I miss doing these curated lists. But frankly, the interwebs cruising has not happened much these days. We’re settling into our new place, developing in our new life rhythms and hanging out with old (visiting) friends and getting to know new island buds. This summer has been fantastically, exhaustingly, excitingly busy. Our neighbour warned us that there was literally a-festival-a-weekend here on Haida Gwaii, and she was not joking.
My summer highlights so far? Swimming at Gray Bay, remembering my inner activist during the Buffy St. Marie set at Edge of the World, watching the Clan Together Born pole go up and watching our son scramble for parade candy. We thought we would be doing a lot more campfire cooking this year but believe it our not our rainforest-fringed island home is experiencing a level 3 drought. It’s green here with pretty major swatches of brown, so there are not a lot of campfires these days.
And now onto some sweet stories, recipes and fixations.
We found a sweet off-grid glamping getaway during a misty, fun weekend in Masset, BC. More about our stay at North Beach Cabins coming soon.
My new favourite Society 6 shop the AEState: think tropics, cacti & buffalo.
This week marks a couple of fun times for Anchors + Proteas. We celebrated the blog’s first birthday this week by making a giant chocolate cake that lasted all week long. As the weather starts warming up, my mind turns to summer trip planning. Enter: my adult fixation with Airstream trailers. For some reason Airstreams remind me of my youth and camping with my grandparents. Though they didn’t own an Airstream (they owned a Citation 5th Wheel) they were always in the campgrounds we visited.
To mark Anchors + Proteas first 366 days of publishing, I thought I’d walk you through some of my fantasy RV resorts, where the style is abundant and the actual parking of your accommodation a non-issue.
I grew up exploring British Columbia in RVs with my mom and grandparents during the summer. We would inevitably pull up to a clear, cool lake or river, set up camp and dive into a weekend of hot dogs, wrinkly toes from too much lake time and close quartered board games. In my teens, my RVing experience upgraded when my grandparents bought a fairly deluxe 5th wheel trailer which they treated like their fourth child: each winter they would tuck it gingerly in bed and each spring, just as carefully, wake the Citation up for numerous baths, meals and many-wheeled trips around southern B.C.
The RV adventures I swoon over these days are more sedentary in nature, the types of journeys that require beginner-level backing up skills and a fraction of the gas price. The kind of Airstream, Boler or converted bus experience I’m fantasizing about focuses on ease, location and style. In other words: we arrive, unpack our groceries, throw on our flip flops and R-E-L-A-X. Herewith, my fantasy Airstream-esque trips from around the globe. Read more
Each Labour Day weekend for about five years a group of us would flee Vancouver to escape to a chain of lakes called the Shuswap. The agenda: three days of low-key, fun-as-heck cabin time. The chain of warm, clean lakes were ideal for fishing/boating/ kayaking/swimming and were a major draw for vacationers from B.C. and Alberta. Unlike, say, the Okanagan, the Shuswap area hasn’t been completely developed and polished. There are still trailer parks and gas stations that also pose as liquor stores/bakeries/ andgrocery stops. The chain of tiny lakeside unincorporated towns that fringe the north shore of the Shuswap are rough around the edges: they have volunteer fire departments, dusty community halls, karaoke-filled pubs and not a time share in sight (for the most part).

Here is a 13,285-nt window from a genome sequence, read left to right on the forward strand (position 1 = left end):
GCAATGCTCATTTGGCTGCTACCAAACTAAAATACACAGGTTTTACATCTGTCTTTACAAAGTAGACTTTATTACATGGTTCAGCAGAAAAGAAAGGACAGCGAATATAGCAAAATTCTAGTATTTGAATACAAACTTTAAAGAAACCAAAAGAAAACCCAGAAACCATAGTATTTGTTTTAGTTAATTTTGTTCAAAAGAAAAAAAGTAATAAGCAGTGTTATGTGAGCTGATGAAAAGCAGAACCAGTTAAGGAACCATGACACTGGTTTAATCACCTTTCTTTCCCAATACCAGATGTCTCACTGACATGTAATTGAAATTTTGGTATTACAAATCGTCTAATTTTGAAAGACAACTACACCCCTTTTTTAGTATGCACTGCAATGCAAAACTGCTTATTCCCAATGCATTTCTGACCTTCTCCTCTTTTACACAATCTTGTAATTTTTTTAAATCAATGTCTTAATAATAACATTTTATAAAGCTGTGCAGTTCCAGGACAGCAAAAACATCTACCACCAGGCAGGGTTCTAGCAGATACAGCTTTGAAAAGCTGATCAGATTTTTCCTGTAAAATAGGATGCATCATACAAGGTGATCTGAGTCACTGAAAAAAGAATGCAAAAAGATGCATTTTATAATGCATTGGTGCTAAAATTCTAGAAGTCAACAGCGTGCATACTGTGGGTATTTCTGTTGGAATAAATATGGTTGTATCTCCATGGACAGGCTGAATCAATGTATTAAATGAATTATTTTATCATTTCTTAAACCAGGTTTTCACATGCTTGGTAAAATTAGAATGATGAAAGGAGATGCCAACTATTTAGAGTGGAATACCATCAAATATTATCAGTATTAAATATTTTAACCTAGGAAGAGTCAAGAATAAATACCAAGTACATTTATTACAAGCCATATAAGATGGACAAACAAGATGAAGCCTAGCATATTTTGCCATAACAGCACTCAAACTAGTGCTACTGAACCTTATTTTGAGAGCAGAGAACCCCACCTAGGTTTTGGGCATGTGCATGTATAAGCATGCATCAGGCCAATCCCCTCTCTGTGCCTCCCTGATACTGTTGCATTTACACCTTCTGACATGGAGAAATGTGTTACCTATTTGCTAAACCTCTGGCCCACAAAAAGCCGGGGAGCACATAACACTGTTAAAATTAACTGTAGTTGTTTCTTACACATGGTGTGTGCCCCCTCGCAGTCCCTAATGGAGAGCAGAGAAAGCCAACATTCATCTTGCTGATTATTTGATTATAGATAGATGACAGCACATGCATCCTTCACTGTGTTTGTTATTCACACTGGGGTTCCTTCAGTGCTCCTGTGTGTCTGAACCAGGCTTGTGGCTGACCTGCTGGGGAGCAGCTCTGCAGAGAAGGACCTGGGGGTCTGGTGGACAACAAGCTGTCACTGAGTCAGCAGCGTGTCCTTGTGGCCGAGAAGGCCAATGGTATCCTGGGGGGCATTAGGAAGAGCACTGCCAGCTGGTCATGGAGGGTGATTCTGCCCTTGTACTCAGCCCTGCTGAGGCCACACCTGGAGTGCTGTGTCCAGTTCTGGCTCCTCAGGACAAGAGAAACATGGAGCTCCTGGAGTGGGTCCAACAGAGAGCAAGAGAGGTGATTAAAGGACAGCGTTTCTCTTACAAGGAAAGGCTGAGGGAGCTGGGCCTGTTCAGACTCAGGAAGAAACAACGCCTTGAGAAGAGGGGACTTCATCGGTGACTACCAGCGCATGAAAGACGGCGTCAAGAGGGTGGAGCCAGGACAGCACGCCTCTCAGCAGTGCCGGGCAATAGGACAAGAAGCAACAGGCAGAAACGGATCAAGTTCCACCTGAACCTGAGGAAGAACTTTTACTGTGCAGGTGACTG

One such gem of an area is Celista, where my friend Lindsay’s family owns a cute little two bedroom cabin that’s straight out of the late 1970s/early 1980s. To get there, you have to drive through some tiny towns, past must-stop bannock seller, across some salmon bearing rivers and around a few hectic narrow turns to arrive at one of the best cabins I’ve ever hung my hat(s) in. Every Labour Day weekend, Lindsay’s family would let a gaggle of us carouse at the cabin while her and her then-partner James would play host and boat captain(s). Read more
As we scrambled down a steep, clay covered canyon I decided to swallow my pride and just slide down on my backside. I was the caboose on this little, yet treacherous, hike down to a plateau overlooking the many levels of Horse Thief Canyon. I slide down, back side grazing the clay because I had a 24 pound human on my back and was feeling about as sure footed as a newborn foal.
Once at the bottom of the 25 metre descent, I stood up, kid chattering away on my back, dusting off my clay covered gluteus. The only other backside slider in my hiking group was my friend’s five year old daughter. We gave each other high fives after our little scramble and set out to examine the many interesting rocks protruding from the crumbling clay and sandstone of the canyon sides. There was even an area flat enough to let my son down and out of the backpack to waddle along the plateau.
My hiking buddies were a five-year old, nine year old (who leapt from steep surface to surface like a gazelle) and two of my dearest friends, their parents. Rewind to 48 hours previous when I received a welcome but totally spontaneous invite to join them in Drumheller. See my previous post about last minute travel decisions here.
You, see, when you get a call from a friend who lives faraway on Vancouver Island, you drop weekend plans and start packing tout de suite. Read more